You know what? I’m totally satisfied with my lifestyle inflation. I don’t want to wear eyeglasses, drive a 23-year-old car, and sleep in a cockroach-infested dormitory bunk-bed next to 9 strangers.

And that’s totally okay — as long as I’m (first and foremost) debt-free, saving for retirement, and investing.

My “anti-budget” is shockingly simple: First, pick your desired savings rate. Choose 20 percent as a minimum, or 50+ percent if you want to ditch the cubicle.

Skim your savings from the top. Spend lavishly and without apology on the rest. Lifestyle inflation is fine, as long as you’re taking care of the essentials first.




Comments

  1. says

    Ramsey always says the #1 gainer of wealth you can control is your income. Seems you follow the same a very similar strategy.

    Enjoy your page and when on Stacking Bennies.

  2. says

    I think living like this is actually a better choice of living compared to constantly clipping coupons. You are paying a little more for what you want, but also getting a more luxurious option. I actually enjoy wearing glasses but if I do have enough money for Lasik, I’ll one day get the operation done.

  3. says

    I like this idea of anti-frugality indeed. Though I’m a frugal person, I liked this blog post thoroughly. Yes, frugality means we don’t overspend. While doing this I sometimes cross the boundary and slash some of my necessities too, which is surely not a healthy practice. I appreciate the idea of stressing more on earning rather than living with cost cut. However, I believe there must be a balance in that. While overspending is definitely not good, curtailing expenses too much is also not a good sign. It can be summed up like this. While we open new avenues for earning more, we should also live our lives to the fullest, keeping a tab on over or unnecessary spending.

  4. says

    What an interesting and unique perspective. I love this! It sure is a different way of thinking than what most PF blogs promote. It does make sense and maybe after I get my debts paid off I can afford to think more this was as well, but until then I’m going to continue to budget every penny!

    • says

      @Kayla — I wholeheartedly agree that paying off your (non-mortgage) debt is Priority #1, especially if your debt have a high interest rate (anything above 7 percent). Being in debt is an emergency — it should definitely be your top focus. After you pay off your debts, then you can think about investing! :-)

  5. says

    I’ve thought over the whole frugality debate myself and decided I’m in the middle. Like you, I don’t view spending in terms of consumerism or being frugal in general. I buy the “best-bang” product. You get what you pay for, until you don’t. In other words, the cheapest item is rarely good quality or may even be unsafe or unhealthy. Spending a little more will get you a better overall product. But, rarely is the most expensive item any really better.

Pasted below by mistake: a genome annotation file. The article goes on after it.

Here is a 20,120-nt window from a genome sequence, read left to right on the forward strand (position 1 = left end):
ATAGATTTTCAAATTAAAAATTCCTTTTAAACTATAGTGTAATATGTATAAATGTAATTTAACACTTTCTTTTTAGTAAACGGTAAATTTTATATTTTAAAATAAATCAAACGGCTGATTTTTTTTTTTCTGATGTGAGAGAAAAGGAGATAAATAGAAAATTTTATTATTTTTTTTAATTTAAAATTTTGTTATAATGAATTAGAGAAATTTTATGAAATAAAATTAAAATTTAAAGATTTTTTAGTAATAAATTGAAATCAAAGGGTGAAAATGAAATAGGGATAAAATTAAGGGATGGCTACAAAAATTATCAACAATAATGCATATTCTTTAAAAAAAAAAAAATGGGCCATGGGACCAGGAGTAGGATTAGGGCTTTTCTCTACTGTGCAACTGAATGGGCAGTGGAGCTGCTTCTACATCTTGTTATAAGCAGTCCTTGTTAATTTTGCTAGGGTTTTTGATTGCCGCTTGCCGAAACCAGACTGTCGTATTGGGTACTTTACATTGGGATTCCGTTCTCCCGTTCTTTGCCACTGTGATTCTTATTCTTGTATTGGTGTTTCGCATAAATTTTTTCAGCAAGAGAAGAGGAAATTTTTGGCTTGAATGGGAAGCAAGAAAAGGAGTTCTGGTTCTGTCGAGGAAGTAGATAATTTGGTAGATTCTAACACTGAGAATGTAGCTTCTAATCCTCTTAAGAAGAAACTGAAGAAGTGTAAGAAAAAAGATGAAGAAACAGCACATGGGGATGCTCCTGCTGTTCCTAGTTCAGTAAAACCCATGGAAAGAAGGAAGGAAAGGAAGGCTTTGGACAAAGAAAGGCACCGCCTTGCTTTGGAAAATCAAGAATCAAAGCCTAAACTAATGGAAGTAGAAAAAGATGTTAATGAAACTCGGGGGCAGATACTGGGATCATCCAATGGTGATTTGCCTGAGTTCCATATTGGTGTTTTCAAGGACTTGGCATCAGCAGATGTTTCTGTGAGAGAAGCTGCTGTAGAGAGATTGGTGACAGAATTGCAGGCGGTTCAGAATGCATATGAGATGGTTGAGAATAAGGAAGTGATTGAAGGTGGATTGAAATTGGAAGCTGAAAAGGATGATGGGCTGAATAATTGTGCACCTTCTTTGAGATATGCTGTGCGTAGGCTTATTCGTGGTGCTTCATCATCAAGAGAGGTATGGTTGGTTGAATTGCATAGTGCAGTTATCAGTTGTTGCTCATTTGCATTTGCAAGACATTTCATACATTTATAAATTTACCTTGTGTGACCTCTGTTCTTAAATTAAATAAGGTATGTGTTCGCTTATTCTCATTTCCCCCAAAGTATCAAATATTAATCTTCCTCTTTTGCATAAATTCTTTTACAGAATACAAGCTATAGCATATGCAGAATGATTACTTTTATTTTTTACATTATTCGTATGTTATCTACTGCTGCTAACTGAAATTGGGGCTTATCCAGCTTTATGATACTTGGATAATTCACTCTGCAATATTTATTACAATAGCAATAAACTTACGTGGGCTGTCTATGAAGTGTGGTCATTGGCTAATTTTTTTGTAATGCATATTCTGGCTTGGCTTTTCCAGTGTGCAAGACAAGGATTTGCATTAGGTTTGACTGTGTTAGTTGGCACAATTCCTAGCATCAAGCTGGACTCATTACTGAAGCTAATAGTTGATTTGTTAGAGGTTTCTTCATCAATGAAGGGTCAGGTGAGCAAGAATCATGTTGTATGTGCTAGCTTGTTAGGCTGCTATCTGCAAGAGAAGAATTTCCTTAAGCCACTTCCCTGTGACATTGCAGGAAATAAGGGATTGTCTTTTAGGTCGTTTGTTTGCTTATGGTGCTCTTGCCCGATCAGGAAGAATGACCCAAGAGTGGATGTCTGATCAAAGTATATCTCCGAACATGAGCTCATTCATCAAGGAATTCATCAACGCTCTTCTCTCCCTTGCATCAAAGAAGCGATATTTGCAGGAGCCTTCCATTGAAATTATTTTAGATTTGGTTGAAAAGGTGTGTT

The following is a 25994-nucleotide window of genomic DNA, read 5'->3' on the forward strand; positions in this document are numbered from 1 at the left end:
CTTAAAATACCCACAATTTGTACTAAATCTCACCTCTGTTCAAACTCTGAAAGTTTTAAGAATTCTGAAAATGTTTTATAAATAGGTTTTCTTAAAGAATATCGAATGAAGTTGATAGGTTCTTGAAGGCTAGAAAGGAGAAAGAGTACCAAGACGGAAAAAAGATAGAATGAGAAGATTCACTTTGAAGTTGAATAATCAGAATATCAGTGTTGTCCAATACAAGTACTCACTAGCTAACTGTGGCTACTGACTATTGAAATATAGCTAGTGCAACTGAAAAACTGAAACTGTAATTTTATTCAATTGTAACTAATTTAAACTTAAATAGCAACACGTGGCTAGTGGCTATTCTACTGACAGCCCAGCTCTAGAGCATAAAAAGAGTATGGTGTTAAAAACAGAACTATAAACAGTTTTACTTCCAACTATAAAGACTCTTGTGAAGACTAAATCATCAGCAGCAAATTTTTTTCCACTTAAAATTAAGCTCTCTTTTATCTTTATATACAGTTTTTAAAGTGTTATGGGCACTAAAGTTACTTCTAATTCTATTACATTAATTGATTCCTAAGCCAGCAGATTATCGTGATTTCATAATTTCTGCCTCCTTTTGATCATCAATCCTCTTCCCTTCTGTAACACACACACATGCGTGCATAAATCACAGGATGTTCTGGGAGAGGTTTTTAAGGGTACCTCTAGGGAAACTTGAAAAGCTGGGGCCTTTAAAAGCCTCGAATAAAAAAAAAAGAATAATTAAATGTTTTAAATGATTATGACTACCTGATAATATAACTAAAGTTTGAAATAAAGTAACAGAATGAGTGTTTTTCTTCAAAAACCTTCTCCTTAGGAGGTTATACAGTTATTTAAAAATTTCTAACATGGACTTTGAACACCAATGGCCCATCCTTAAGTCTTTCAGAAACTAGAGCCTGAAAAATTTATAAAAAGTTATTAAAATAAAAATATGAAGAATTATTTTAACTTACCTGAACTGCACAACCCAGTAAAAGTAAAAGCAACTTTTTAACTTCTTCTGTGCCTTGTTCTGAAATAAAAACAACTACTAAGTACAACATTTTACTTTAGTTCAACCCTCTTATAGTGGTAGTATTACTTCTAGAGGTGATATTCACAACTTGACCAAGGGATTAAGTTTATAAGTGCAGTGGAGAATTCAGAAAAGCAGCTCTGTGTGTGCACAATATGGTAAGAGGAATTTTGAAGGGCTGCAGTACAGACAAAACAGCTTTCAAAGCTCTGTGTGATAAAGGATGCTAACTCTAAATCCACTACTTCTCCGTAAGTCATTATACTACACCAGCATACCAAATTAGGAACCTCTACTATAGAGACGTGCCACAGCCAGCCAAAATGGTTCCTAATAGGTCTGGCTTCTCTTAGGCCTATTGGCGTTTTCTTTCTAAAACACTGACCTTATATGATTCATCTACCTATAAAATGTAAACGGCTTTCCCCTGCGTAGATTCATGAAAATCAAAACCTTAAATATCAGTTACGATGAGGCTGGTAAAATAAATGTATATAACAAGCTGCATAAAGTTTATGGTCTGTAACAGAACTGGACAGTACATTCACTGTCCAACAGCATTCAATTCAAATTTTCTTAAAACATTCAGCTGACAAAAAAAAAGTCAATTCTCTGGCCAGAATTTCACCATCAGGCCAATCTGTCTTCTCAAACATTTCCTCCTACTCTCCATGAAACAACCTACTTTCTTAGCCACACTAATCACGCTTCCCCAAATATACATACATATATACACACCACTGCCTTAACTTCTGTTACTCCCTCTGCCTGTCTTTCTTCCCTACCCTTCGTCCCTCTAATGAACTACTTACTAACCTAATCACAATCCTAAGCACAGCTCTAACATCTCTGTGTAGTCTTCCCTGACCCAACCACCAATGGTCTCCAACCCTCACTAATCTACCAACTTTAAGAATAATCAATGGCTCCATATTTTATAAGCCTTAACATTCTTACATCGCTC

I liken it to cars as the best analogy:

    Chevrolet Spark – one of the cheapest cars on the marker. Okay, it gets the job done, yeah. But, its also unsafe in relation to all of the SUVs on the road, and it is a pretty cheaply made car.

    Chevrolet Cruze – only 1.5-7x the cost of the Spark, can be owned for surprisingly cheap, very well built, better safety features, low cost of ownership.

    Chevrolet Corvette – more than 5-7x the cost of the Cruze for only a gain in performance and body styling.

    So it might make sense to pay 1.6x the price of the cheapest option to get the Cruze but it will never make sense to pay 6x the Cruze to get the Corvette when the utility value of all three vehicles are virtually the same. You aren’t gaining enough from tier 2 to tier 3 to warrant the purchase.

    I apply this to EVERYTHING, within my financial capabilities. I’m not going to go in debt to buy the Cruze. But if I can afford all three, I’d pick the Cruze every time.

  6. says

    Great video. Very impressive growth of income in a short amount of time. Is your % savings, 70% of your total take home pay? That is incredible. I have a new goal! Thanks for sharing.

  7. Melissa says

    Just started saving 50% of my income! Could have probably done it before now but I used to to be of the mindset that 20% was enough. That’s more than most so thought I was doing good. When I saw how much faster it would get me to true independence at 50% I was in. It feels great. You inspire me!